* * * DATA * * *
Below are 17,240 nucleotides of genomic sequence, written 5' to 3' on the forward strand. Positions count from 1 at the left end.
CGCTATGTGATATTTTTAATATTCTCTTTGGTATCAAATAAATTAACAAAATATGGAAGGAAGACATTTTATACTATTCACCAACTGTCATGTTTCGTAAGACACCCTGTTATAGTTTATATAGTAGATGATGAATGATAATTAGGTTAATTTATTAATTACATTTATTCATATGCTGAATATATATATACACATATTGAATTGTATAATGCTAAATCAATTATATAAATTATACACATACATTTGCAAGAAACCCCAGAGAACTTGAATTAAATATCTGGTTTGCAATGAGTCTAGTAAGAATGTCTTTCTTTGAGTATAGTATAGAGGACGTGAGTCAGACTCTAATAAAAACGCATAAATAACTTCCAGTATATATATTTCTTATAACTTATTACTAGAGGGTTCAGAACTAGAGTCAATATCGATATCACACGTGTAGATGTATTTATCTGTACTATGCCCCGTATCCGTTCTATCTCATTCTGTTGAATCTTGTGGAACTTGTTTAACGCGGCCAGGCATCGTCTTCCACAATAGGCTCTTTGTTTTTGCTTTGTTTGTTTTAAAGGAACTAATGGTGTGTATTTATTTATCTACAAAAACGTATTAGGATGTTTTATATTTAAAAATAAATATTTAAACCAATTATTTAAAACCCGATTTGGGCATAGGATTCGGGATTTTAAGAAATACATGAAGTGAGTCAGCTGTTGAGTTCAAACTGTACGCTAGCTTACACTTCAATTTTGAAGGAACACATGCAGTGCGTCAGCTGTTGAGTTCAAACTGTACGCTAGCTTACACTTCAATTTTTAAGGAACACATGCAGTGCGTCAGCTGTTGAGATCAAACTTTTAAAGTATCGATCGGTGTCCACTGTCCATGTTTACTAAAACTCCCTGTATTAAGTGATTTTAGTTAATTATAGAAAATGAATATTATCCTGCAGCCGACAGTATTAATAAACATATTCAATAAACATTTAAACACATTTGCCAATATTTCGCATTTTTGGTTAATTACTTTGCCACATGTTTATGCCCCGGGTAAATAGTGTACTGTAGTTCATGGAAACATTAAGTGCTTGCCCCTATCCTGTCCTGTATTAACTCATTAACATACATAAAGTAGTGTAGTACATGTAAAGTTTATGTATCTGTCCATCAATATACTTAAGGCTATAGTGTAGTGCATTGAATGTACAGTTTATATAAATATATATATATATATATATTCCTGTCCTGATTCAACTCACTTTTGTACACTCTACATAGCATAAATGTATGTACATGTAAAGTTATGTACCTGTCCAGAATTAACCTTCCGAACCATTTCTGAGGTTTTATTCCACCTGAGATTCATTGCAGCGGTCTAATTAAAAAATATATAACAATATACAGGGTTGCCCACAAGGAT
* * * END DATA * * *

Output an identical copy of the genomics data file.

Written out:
Below are 17,240 nucleotides of genomic sequence, written 5' to 3' on the forward strand. Positions count from 1 at the left end.
CGCTATGTGATATTTTTAATATTCTCTTTGGTATCAAATAAATTAACAAAATATGGAAGGAAGACATTTTATACTATTCACCAACTGTCATGTTTCGTAAGACACCCTGTTATAGTTTATATAGTAGATGATGAATGATAATTAGGTTAATTTATTAATTACATTTATTCATATGCTGAATATATATATACACATATTGAATTGTATAATGCTAAATCAATTATATAAATTATACACATACATTTGCAAGAAACCCCAGAGAACTTGAATTAAATATCTGGTTTGCAATGAGTCTAGTAAGAATGTCTTTCTTTGAGTATAGTATAGAGGACGTGAGTCAGACTCTAATAAAAACGCATAAATAACTTCCAGTATATATATTTCTTATAACTTATTACTAGAGGGTTCAGAACTAGAGTCAATATCGATATCACACGTGTAGATGTATTTATCTGTACTATGCCCCGTATCCGTTCTATCTCATTCTGTTGAATCTTGTGGAACTTGTTTAACGCGGCCAGGCATCGTCTTCCACAATAGGCTCTTTGTTTTTGCTTTGTTTGTTTTAAAGGAACTAATGGTGTGTATTTATTTATCTACAAAAACGTATTAGGATGTTTTATATTTAAAAATAAATATTTAAACCAATTATTTAAAACCCGATTTGGGCATAGGATTCGGGATTTTAAGAAATACATGAAGTGAGTCAGCTGTTGAGTTCAAACTGTACGCTAGCTTACACTTCAATTTTGAAGGAACACATGCAGTGCGTCAGCTGTTGAGTTCAAACTGTACGCTAGCTTACACTTCAATTTTTAAGGAACACATGCAGTGCGTCAGCTGTTGAGATCAAACTTTTAAAGTATCGATCGGTGTCCACTGTCCATGTTTACTAAAACTCCCTGTATTAAGTGATTTTAGTTAATTATAGAAAATGAATATTATCCTGCAGCCGACAGTATTAATAAACATATTCAATAAACATTTAAACACATTTGCCAATATTTCGCATTTTTGGTTAATTACTTTGCCACATGTTTATGCCCCGGGTAAATAGTGTACTGTAGTTCATGGAAACATTAAGTGCTTGCCCCTATCCTGTCCTGTATTAACTCATTAACATACATAAAGTAGTGTAGTACATGTAAAGTTTATGTATCTGTCCATCAATATACTTAAGGCTATAGTGTAGTGCATTGAATGTACAGTTTATATAAATATATATATATATATATATTCCTGTCCTGATTCAACTCACTTTTGTACACTCTACATAGCATAAATGTATGTACATGTAAAGTTATGTACCTGTCCAGAATTAACCTTCCGAACCATTTCTGAGGTTTTATTCCACCTGAGATTCATTGCAGCGGTCTAATTAAAAAATATATAACAATATACAGGGTTGCCCACAAGGAT